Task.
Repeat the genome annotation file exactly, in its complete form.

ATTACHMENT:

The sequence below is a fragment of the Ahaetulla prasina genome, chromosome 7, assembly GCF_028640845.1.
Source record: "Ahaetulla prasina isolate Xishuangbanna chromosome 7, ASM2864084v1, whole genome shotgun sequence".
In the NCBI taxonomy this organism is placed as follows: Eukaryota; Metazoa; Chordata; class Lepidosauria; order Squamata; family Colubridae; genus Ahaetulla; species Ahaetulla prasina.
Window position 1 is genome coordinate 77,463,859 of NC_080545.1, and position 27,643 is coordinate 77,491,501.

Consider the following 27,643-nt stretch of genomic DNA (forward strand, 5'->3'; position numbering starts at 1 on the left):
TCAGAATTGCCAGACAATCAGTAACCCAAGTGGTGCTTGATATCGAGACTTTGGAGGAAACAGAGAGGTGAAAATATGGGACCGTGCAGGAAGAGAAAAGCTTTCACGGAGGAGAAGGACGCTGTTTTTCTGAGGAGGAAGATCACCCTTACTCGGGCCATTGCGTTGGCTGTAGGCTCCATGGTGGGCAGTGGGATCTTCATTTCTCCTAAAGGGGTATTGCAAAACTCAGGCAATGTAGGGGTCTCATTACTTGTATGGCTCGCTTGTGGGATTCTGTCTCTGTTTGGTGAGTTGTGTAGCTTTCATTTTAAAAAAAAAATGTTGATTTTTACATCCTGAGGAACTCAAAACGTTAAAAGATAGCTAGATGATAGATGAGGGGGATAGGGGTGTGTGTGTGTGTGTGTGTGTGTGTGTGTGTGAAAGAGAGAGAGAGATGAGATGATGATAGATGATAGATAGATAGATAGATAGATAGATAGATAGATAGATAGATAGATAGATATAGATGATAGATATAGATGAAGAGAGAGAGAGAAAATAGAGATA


The sequence below is a fragment of the Ahaetulla prasina genome, chromosome 7, assembly GCF_028640845.1.
Source record: "Ahaetulla prasina isolate Xishuangbanna chromosome 7, ASM2864084v1, whole genome shotgun sequence".
In the NCBI taxonomy this organism is placed as follows: Eukaryota; Metazoa; Chordata; class Lepidosauria; order Squamata; family Colubridae; genus Ahaetulla; species Ahaetulla prasina.
Window position 1 is genome coordinate 77,463,859 of NC_080545.1, and position 27,643 is coordinate 77,491,501.

Consider the following 27,643-nt stretch of genomic DNA (forward strand, 5'->3'; position numbering starts at 1 on the left):
TCAGAATTGCCAGACAATCAGTAACCCAAGTGGTGCTTGATATCGAGACTTTGGAGGAAACAGAGAGGTGAAAATATGGGACCGTGCAGGAAGAGAAAAGCTTTCACGGAGGAGAAGGACGCTGTTTTTCTGAGGAGGAAGATCACCCTTACTCGGGCCATTGCGTTGGCTGTAGGCTCCATGGTGGGCAGTGGGATCTTCATTTCTCCTAAAGGGGTATTGCAAAACTCAGGCAATGTAGGGGTCTCATTACTTGTATGGCTCGCTTGTGGGATTCTGTCTCTGTTTGGTGAGTTGTGTAGCTTTCATTTTAAAAAAAAAATGTTGATTTTTACATCCTGAGGAACTCAAAACGTTAAAAGATAGCTAGATGATAGATGAGGGGGATAGGGGTGTGTGTGTGTGTGTGTGTGTGTGTGTGTGTGAAAGAGAGAGAGAGATGAGATGATGATAGATGATAGATAGATAGATAGATAGATAGATAGATAGATAGATAGATAGATAGATATAGATGATAGATATAGATGAAGAGAGAGAGAGAAAATAGAGATA